18 March 2010
69,000 households in Zambia will be helped out of extreme poverty by 2019 thanks to an expanded social protection programme that will receive £38 million from the UK’s Department for International Development (DFID) over the next ten years.
Launched in Lusaka today, the expanded programme will run across 15 districts with the aim of giving a regular income to the poorest and most vulnerable.
Despite steady economic growth rates, Zambia is severely off track in meeting the Millennium Development Goal to eradicate extreme poverty and hunger by 2015. 39% of the population still lives in extreme poverty, meaning that they are unable to meet even basic food needs.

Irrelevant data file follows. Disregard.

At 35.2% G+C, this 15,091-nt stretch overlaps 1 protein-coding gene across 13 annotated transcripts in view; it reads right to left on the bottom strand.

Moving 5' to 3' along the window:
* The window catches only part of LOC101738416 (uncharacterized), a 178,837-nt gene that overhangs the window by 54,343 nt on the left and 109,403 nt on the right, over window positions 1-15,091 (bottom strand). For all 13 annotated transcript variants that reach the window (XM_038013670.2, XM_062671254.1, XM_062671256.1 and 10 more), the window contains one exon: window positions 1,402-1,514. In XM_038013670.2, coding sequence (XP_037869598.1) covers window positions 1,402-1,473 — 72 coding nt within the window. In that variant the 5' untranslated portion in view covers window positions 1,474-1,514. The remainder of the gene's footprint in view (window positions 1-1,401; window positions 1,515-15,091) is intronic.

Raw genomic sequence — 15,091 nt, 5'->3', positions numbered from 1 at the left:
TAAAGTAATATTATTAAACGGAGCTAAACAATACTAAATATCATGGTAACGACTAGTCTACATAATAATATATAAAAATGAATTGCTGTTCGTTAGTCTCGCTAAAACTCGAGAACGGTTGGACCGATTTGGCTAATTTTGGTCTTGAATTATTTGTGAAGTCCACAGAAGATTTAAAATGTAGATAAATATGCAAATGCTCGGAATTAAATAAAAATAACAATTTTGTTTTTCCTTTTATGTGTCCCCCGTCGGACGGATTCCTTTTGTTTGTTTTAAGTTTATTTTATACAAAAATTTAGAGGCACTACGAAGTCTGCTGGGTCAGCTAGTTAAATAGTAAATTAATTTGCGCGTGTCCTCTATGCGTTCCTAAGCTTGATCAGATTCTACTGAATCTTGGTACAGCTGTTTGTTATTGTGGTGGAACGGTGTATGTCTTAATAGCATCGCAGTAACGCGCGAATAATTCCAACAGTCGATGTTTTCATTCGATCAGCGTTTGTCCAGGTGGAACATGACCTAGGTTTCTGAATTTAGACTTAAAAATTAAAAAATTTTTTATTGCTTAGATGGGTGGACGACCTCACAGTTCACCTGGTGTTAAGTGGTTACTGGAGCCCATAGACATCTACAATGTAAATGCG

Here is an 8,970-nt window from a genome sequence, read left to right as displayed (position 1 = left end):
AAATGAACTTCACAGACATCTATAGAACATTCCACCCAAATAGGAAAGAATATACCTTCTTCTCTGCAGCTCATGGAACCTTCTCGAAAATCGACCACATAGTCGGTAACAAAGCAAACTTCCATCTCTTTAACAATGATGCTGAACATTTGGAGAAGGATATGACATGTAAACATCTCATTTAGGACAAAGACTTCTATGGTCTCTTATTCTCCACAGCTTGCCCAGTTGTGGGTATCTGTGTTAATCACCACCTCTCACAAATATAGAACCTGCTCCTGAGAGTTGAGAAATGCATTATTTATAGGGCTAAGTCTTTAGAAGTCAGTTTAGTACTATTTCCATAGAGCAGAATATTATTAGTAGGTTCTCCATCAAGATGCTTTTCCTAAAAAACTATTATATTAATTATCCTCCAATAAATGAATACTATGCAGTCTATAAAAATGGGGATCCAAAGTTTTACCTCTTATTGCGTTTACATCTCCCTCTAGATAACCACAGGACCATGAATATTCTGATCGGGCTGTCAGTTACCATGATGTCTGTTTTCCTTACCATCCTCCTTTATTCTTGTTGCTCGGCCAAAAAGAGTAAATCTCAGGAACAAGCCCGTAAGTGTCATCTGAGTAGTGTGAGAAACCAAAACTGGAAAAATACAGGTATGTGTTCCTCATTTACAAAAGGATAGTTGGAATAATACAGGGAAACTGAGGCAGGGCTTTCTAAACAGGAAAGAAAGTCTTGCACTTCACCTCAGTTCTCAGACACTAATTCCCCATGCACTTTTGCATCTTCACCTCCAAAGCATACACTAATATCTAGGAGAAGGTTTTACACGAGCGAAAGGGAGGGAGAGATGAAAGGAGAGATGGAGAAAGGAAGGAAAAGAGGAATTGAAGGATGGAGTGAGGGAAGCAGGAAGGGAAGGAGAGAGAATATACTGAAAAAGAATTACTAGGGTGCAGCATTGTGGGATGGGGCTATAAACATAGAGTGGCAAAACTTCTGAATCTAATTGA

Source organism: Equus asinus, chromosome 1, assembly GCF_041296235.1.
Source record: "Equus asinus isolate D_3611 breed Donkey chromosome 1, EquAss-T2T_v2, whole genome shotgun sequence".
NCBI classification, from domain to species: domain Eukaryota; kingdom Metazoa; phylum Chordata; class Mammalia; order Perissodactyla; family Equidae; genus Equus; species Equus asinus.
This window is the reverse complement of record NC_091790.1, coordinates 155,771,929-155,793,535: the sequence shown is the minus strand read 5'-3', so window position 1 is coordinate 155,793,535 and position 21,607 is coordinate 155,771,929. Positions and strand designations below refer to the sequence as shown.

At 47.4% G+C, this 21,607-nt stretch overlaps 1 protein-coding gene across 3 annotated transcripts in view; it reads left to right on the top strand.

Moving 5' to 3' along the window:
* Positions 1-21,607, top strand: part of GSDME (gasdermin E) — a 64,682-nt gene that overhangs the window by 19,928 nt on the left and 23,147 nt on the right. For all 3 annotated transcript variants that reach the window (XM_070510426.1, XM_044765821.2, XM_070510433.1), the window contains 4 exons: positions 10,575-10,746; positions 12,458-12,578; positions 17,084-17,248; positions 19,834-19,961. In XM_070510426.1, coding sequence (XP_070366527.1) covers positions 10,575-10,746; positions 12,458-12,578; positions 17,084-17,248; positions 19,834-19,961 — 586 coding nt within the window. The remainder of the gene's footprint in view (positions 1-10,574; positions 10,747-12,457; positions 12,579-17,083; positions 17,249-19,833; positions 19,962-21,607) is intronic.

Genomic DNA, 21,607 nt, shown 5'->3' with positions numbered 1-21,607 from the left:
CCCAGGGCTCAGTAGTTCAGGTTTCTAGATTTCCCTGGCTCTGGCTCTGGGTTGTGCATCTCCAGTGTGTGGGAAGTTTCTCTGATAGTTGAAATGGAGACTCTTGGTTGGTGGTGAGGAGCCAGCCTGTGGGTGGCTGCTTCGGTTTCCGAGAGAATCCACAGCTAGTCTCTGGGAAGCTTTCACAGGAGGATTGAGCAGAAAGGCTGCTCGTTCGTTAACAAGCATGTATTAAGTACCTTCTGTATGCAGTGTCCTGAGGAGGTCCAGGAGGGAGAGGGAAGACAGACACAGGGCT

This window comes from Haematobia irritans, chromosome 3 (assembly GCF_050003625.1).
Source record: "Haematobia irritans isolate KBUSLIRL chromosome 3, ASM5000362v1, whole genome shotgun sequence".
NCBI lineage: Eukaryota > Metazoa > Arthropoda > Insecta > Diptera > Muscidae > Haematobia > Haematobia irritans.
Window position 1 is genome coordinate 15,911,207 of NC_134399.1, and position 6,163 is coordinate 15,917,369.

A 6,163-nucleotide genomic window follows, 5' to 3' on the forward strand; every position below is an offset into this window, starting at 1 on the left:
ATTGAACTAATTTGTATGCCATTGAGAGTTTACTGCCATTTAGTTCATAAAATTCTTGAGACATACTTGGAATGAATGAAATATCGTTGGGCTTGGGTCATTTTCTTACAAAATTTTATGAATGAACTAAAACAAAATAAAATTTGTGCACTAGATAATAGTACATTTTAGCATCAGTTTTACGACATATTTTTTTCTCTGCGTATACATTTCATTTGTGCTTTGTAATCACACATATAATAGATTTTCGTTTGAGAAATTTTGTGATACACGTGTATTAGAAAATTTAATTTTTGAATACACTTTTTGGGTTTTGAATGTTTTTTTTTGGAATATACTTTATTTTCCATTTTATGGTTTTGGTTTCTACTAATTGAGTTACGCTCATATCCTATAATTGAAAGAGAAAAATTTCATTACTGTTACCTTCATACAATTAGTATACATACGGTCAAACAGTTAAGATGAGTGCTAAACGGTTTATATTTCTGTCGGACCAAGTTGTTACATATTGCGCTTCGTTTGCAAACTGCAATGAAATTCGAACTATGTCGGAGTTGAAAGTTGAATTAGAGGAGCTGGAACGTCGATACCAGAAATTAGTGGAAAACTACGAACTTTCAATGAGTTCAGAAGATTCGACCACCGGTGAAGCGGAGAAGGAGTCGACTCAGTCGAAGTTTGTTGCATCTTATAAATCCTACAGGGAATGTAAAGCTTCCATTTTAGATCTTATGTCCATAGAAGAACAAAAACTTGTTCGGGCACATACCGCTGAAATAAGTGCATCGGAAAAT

The expanded social protection programme will target households made up of the elderly, children under five years of age, and adults who are chronically ill, affected by HIV/AIDS or living with disabilities. These households are likely to have little or no jobs and income, and therefore require a long term safety net in order to ensure a minimum standard of living.
Under the expanded programme DFID’s support, in addition to support from other donors, will help to provide:
At the official launch in Lusaka, DFID’s Deputy Head of Office, Kevin Quinlan, said:
“High levels of poverty and increasing inequality are a threat to Zambia’s economic growth and stability. Social protection provides an important opportunity to address this threat and entrench economic and social gains”
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